I have represented many members who have agreed to fines, to letters in file, or to retire or resign to make the humiliation of the rubber room conditions end. They were not guilty of anything and the charges were not proven, but they could not foresee spending years under the shadow cast by the allegations and the pain it caused them and their families. Grab a flag, all of you.
And just because the Department contends that their unilateral actions will only apply to OSI and SCI investigations for the time being, doesn’t mean that the way the language of the policy is written precludes them from applying it to “disciplinary actions” such as file letters in the future, or removal from classrooms and suspensions of pay pending court cases in which the were acquitted. If we don’t stop it here, the implications of that would be chilling to those victims of supervisory abuse as well.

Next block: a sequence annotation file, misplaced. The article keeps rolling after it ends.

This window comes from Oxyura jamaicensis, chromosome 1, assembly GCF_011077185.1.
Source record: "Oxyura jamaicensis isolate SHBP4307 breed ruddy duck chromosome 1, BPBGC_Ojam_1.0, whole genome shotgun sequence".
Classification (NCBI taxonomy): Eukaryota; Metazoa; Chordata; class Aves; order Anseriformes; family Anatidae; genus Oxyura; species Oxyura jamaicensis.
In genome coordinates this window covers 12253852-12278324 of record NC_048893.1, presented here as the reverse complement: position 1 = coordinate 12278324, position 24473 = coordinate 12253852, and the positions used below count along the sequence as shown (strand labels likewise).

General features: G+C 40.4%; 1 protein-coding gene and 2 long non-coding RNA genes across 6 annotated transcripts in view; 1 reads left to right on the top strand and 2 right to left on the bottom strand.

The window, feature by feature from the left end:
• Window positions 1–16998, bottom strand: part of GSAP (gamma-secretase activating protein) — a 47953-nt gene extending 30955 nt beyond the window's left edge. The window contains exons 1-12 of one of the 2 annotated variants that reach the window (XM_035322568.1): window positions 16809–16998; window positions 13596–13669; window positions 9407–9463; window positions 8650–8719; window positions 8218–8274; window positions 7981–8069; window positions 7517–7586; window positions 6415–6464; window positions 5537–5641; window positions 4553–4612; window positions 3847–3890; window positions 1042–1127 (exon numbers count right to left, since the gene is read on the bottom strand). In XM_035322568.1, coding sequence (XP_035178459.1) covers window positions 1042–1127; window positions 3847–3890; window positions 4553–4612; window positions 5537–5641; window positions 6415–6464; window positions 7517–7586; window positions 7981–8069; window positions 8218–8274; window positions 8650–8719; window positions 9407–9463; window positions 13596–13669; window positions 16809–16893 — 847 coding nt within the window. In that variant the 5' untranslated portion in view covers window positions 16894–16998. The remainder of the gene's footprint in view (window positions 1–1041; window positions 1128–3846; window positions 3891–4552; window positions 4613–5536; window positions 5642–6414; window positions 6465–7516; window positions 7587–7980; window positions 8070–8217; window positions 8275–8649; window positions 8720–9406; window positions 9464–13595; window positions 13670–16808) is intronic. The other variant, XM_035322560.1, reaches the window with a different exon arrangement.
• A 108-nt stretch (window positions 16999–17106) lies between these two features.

Readers who believe that anecdotal cases do not prove the point should know that many teachers who read this have been victims of the same system that investigates any and all allegations and makes them part of a permanent record whether they are substantiated or not. And if not personally a victim, surely they know teachers in their schools who have been so tarred. One thing we can agree on based on this policy and the cases I have described is that any effort on the part of the Department of Education to tarnish teachers’ reputations based on a record of disciplinary actions taken against them even if the charges were dismissed or unproven must be challenged. The ability of teachers to utilize the Open Market or find jobs when their schools close cannot be limited by a policy that entraps the innocent and cuts the union out of its formation.